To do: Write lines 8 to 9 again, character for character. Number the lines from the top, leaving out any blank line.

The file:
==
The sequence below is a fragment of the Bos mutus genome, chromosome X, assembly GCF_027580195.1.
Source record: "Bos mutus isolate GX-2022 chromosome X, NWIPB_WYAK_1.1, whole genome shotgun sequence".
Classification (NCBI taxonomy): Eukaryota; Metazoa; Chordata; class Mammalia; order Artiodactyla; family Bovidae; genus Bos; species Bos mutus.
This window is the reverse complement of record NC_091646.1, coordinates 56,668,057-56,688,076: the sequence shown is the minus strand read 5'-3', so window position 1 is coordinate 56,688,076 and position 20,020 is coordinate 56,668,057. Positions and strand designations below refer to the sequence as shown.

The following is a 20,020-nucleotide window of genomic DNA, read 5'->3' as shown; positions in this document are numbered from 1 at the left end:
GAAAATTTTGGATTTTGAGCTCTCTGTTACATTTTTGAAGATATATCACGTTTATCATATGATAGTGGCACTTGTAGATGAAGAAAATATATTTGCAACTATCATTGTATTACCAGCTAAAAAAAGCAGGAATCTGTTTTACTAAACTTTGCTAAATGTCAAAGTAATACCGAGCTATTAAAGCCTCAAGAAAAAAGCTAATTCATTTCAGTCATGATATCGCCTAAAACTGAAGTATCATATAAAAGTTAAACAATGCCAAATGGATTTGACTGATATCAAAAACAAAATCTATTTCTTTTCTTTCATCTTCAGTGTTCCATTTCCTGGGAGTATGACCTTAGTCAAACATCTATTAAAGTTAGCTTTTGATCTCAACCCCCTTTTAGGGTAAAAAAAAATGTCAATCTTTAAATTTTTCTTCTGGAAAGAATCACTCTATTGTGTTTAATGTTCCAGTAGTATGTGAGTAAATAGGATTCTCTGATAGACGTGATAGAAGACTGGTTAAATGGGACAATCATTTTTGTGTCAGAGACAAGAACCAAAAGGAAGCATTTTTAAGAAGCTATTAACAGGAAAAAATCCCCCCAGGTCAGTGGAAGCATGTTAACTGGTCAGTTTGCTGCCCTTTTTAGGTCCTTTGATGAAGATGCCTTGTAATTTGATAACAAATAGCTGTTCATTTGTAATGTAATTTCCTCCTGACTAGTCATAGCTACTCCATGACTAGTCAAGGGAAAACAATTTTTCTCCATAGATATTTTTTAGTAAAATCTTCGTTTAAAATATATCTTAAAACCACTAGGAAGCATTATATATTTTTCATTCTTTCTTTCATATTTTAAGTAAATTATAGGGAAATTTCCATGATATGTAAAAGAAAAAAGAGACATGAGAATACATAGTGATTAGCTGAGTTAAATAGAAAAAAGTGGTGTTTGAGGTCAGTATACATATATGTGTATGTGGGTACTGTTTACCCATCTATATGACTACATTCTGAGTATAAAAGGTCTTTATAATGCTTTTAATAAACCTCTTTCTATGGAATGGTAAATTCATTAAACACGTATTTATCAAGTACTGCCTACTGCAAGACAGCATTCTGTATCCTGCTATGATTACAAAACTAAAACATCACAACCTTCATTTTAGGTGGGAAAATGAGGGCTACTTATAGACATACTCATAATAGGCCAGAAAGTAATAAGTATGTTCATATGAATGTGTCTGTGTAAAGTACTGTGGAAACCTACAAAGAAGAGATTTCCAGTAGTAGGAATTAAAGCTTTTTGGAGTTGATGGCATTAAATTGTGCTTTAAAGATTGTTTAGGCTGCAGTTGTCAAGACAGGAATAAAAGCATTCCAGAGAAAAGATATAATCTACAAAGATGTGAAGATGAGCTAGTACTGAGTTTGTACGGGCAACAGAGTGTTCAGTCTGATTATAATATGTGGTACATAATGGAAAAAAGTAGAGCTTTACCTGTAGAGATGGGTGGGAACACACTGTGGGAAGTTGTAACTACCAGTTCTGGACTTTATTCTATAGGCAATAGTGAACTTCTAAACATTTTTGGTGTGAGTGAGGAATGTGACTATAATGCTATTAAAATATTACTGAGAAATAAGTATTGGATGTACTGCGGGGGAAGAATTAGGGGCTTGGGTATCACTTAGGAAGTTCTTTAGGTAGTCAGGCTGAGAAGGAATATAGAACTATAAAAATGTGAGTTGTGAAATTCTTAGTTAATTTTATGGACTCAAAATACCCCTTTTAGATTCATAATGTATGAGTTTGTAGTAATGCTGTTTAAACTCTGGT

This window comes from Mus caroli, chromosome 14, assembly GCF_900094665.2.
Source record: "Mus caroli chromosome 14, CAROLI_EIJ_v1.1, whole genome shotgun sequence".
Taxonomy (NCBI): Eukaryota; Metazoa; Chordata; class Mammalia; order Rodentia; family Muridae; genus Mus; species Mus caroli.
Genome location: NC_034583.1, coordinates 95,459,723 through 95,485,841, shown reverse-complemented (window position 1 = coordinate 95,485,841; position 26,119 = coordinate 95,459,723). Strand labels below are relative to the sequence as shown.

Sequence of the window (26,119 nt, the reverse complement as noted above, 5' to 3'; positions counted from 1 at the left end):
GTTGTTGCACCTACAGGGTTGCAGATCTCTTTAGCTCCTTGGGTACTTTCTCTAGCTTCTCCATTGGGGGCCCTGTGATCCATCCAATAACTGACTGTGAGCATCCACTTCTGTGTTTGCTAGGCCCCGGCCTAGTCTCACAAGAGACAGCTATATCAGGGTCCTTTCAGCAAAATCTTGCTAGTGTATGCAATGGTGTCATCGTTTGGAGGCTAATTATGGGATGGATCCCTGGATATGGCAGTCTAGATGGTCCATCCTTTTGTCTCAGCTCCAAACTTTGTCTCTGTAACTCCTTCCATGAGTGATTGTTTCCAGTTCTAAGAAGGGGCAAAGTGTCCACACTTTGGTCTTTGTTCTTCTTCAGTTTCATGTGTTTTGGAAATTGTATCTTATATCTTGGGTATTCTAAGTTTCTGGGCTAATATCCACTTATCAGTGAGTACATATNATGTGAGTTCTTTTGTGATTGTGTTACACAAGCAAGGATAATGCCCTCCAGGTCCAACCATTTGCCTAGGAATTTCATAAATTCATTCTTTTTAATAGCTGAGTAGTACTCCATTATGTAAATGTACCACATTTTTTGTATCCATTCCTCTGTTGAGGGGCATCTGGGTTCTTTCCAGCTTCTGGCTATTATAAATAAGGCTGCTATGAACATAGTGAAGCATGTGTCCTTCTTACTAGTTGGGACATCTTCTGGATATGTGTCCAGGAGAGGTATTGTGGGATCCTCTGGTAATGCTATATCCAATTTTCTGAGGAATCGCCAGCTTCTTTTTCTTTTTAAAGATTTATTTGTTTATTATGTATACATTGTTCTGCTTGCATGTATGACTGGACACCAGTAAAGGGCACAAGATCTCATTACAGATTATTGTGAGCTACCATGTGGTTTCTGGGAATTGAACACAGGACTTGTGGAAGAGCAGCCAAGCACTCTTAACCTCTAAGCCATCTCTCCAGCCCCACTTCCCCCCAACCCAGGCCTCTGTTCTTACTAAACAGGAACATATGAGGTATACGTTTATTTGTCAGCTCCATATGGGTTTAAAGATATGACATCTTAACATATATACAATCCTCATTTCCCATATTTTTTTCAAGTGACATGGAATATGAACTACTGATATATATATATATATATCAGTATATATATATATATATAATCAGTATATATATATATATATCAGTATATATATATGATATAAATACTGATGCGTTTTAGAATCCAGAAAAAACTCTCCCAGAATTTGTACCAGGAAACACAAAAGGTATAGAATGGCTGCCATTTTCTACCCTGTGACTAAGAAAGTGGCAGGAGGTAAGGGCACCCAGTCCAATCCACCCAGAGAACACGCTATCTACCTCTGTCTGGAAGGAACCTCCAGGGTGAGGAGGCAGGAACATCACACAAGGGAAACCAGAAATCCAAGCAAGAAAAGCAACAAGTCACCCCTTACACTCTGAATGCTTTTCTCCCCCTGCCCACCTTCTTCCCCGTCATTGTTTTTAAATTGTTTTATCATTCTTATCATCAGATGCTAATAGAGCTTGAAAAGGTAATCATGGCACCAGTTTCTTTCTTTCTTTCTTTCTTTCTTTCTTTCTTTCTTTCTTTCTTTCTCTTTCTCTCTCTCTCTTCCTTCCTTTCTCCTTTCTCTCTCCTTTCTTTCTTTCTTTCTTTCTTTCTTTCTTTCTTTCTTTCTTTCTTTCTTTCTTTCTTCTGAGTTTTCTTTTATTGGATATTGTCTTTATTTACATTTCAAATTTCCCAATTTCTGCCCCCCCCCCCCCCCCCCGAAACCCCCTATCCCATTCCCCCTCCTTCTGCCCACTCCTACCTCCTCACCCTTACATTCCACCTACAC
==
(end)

Source record: "Mus caroli chromosome 14, CAROLI_EIJ_v1.1, whole genome shotgun sequence".
Taxonomy (NCBI): Eukaryota; Metazoa; Chordata; class Mammalia; order Rodentia; family Muridae; genus Mus; species Mus caroli.